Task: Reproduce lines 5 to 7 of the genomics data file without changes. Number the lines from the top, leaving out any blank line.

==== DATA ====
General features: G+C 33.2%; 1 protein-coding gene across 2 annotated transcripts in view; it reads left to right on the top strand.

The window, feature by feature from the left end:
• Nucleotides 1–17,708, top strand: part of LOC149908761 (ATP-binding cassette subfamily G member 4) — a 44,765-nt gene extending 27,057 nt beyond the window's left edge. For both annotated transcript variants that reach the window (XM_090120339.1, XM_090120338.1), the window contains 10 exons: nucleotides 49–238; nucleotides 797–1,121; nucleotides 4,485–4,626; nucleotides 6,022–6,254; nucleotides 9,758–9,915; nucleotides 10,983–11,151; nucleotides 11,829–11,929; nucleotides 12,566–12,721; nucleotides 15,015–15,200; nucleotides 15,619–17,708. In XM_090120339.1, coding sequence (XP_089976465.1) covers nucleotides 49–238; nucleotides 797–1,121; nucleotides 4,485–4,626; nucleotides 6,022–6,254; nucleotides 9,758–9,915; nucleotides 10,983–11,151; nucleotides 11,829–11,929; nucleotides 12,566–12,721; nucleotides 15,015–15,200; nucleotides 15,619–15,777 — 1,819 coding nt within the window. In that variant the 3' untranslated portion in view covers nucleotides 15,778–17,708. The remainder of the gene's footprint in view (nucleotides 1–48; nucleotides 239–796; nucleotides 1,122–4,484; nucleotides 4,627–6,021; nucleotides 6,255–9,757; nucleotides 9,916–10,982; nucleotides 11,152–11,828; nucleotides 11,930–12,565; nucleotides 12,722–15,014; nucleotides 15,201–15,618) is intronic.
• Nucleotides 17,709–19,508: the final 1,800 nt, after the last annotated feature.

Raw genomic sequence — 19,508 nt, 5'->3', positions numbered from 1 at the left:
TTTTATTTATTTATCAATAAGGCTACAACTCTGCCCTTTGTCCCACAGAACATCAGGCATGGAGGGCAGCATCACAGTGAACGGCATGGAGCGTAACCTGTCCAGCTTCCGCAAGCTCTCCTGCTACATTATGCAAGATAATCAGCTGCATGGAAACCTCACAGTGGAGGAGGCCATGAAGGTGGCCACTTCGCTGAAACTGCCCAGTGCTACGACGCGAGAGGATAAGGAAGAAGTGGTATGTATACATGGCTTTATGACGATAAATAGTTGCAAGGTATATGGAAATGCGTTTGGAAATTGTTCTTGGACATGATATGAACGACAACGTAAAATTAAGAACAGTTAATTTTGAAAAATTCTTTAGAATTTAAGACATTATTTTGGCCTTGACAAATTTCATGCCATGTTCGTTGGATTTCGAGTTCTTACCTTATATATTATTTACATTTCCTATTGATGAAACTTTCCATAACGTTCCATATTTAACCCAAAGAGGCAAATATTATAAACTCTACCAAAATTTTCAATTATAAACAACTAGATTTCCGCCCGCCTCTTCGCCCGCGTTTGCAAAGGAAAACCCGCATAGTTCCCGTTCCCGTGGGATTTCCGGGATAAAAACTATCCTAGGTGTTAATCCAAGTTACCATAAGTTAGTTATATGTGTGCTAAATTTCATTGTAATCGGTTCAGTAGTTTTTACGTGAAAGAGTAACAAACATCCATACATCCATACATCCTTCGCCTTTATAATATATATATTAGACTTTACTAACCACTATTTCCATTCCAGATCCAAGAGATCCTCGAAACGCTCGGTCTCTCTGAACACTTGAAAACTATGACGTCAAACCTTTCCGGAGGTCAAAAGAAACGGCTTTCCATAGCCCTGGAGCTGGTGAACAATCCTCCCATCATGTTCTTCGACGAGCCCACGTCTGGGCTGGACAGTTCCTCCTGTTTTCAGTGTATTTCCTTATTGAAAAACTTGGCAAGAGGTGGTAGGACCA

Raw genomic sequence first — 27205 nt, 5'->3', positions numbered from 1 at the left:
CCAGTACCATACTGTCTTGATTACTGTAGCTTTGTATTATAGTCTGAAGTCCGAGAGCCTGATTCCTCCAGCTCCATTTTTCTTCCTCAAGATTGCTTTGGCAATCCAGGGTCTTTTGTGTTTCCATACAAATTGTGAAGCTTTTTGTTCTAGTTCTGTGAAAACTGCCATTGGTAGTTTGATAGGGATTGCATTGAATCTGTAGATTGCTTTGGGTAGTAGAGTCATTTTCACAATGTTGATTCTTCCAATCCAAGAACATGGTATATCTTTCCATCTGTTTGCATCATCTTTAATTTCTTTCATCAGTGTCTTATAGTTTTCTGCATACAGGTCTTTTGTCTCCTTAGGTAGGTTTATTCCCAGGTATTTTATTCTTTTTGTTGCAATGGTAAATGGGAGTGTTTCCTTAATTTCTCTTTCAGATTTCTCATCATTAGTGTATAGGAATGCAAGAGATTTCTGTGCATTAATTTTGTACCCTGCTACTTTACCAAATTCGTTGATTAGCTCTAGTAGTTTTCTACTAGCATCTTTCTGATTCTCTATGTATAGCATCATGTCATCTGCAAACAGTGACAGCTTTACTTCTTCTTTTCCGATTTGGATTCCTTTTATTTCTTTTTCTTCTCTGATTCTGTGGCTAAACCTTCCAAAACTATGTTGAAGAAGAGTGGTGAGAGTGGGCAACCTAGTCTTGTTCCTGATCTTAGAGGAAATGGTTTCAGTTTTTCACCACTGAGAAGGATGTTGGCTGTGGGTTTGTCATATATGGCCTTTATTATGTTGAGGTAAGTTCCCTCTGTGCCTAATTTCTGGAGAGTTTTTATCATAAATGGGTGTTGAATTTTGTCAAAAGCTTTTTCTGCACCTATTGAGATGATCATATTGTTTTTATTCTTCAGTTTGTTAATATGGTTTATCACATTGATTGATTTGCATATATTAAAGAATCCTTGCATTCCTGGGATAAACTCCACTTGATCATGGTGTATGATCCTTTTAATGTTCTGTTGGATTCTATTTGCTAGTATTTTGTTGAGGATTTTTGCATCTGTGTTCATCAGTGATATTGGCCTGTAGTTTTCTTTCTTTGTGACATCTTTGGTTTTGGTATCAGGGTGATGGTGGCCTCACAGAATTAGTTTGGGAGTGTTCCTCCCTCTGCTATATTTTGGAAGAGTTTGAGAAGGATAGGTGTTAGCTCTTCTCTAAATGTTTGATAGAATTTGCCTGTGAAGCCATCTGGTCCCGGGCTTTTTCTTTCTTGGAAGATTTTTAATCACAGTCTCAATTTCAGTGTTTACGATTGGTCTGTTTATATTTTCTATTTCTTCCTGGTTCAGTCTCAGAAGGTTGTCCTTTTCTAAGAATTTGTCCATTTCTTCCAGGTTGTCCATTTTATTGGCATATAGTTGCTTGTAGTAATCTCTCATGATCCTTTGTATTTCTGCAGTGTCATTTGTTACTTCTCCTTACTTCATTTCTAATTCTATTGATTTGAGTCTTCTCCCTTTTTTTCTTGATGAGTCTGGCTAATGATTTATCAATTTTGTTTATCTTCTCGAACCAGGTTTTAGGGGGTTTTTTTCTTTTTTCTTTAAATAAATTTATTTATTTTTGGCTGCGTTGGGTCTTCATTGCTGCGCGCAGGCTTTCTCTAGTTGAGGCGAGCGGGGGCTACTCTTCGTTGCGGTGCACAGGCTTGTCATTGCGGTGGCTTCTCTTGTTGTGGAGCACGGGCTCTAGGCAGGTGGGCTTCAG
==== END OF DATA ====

Raw genomic sequence — 19,508 nt, 5'->3', positions numbered from 1 at the left:
TTTTATTTATTTATCAATAAGGCTACAACTCTGCCCTTTGTCCCACAGAACATCAGGCATGGAGGGCAGCATCACAGTGAACGGCATGGAGCGTAACCTGTCCAGCTTCCGCAAGCTCTCCTGCTACATTATGCAAGATAATCAGCTGCATGGAAACCTCACAGTGGAGGAGGCCATGAAGGTGGCCACTTCGCTGAAACTGCCCAGTGCTACGACGCGAGAGGATAAGGAAGAAGTGGTATGTATACATGGCTTTATGACGATAAATAGTTGCAAGGTATATGGAAATGCGTTTGGAAATTGTTCTTGGACATGATATGAACGACAACGTAAAATTAAGAACAGTTAATTTTGAAAAATTCTTTAGAATTTAAGACATTATTTTGGCCTTGACAAATTTCATGCCATGTTCGTTGGATTTCGAGTTCTTACCTTATATATTATTTACATTTCCTATTGATGAAACTTTCCATAACGTTCCATATTTAACCCAAAGAGGCAAATATTATAAACTCTACCAAAATTTTCAATTATAAACAACTAGATTTCCGCCCGCCTCTTCGCCCGCGTTTGCAAAGGAAAACCCGCATAGTTCCCGTTCCCGTGGGATTTCCGGGATAAAAACTATCCTAGGTGTTAATCCAAGTTACCATAAGTTAGTTATATGTGTGCTAAATTTCATTGTAATCGGTTCAGTAGTTTTTACGTGAAAGAGTAACAAACATCCATACATCCATACATCCTTCGCCTTTATAATATATATATTAGACTTTACTAACCACTATTTCCATTCCAGATCCAAGAGATCCTCGAAACGCTCGGTCTCTCTGAACACTTGAAAACTATGACGTCAAACCTTTCCGGAGGTCAAAAGAAACGGCTTTCCATAGCCCTGGAGCTGGTGAACAATCCTCCCATCATGTTCTTCGACGAGCCCACGTCTGGGCTGGACAGTTCCTCCTGTTTTCAGTGTATTTCCTTATTGAAAAACTTGGCAAGAGGTGGTAGGACCA

Raw genomic sequence first — 27205 nt, 5'->3', positions numbered from 1 at the left: